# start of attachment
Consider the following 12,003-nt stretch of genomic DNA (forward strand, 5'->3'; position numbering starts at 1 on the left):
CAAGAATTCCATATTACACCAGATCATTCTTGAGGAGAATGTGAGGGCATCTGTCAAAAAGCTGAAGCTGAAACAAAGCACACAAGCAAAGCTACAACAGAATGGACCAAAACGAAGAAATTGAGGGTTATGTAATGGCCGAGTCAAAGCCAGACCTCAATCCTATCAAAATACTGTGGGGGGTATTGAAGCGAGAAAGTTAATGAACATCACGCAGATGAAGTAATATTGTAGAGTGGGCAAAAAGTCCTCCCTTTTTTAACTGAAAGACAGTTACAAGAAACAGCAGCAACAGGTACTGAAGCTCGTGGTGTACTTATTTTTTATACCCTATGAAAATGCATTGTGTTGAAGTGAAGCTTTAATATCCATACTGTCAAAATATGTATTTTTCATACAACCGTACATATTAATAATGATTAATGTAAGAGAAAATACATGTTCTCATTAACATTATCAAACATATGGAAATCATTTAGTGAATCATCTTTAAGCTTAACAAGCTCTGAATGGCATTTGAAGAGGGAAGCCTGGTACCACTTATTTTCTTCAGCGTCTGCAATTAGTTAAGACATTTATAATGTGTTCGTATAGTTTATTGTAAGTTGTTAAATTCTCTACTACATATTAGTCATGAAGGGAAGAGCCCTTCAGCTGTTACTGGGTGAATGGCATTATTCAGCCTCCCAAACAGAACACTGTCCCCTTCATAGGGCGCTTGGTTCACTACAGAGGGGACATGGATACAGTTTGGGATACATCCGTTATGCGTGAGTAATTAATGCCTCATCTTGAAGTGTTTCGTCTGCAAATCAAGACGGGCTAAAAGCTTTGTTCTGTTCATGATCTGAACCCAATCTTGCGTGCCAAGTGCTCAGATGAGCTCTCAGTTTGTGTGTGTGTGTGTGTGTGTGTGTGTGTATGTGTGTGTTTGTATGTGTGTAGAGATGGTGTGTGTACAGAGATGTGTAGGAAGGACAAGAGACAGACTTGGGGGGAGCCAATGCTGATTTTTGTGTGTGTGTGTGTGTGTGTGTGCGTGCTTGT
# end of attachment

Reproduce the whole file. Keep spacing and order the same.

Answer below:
Consider the following 12,003-nt stretch of genomic DNA (forward strand, 5'->3'; position numbering starts at 1 on the left):
CAAGAATTCCATATTACACCAGATCATTCTTGAGGAGAATGTGAGGGCATCTGTCAAAAAGCTGAAGCTGAAACAAAGCACACAAGCAAAGCTACAACAGAATGGACCAAAACGAAGAAATTGAGGGTTATGTAATGGCCGAGTCAAAGCCAGACCTCAATCCTATCAAAATACTGTGGGGGGTATTGAAGCGAGAAAGTTAATGAACATCACGCAGATGAAGTAATATTGTAGAGTGGGCAAAAAGTCCTCCCTTTTTTAACTGAAAGACAGTTACAAGAAACAGCAGCAACAGGTACTGAAGCTCGTGGTGTACTTATTTTTTATACCCTATGAAAATGCATTGTGTTGAAGTGAAGCTTTAATATCCATACTGTCAAAATATGTATTTTTCATACAACCGTACATATTAATAATGATTAATGTAAGAGAAAATACATGTTCTCATTAACATTATCAAACATATGGAAATCATTTAGTGAATCATCTTTAAGCTTAACAAGCTCTGAATGGCATTTGAAGAGGGAAGCCTGGTACCACTTATTTTCTTCAGCGTCTGCAATTAGTTAAGACATTTATAATGTGTTCGTATAGTTTATTGTAAGTTGTTAAATTCTCTACTACATATTAGTCATGAAGGGAAGAGCCCTTCAGCTGTTACTGGGTGAATGGCATTATTCAGCCTCCCAAACAGAACACTGTCCCCTTCATAGGGCGCTTGGTTCACTACAGAGGGGACATGGATACAGTTTGGGATACATCCGTTATGCGTGAGTAATTAATGCCTCATCTTGAAGTGTTTCGTCTGCAAATCAAGACGGGCTAAAAGCTTTGTTCTGTTCATGATCTGAACCCAATCTTGCGTGCCAAGTGCTCAGATGAGCTCTCAGTTTGTGTGTGTGTGTGTGTGTGTGTGTGTGTATGTGTGTGTTTGTATGTGTGTAGAGATGGTGTGTGTACAGAGATGTGTAGGAAGGACAAGAGACAGACTTGGGGGGAGCCAATGCTGATTTTTGTGTGTGTGTGTGTGTGTGTGTGCGTGCTTGT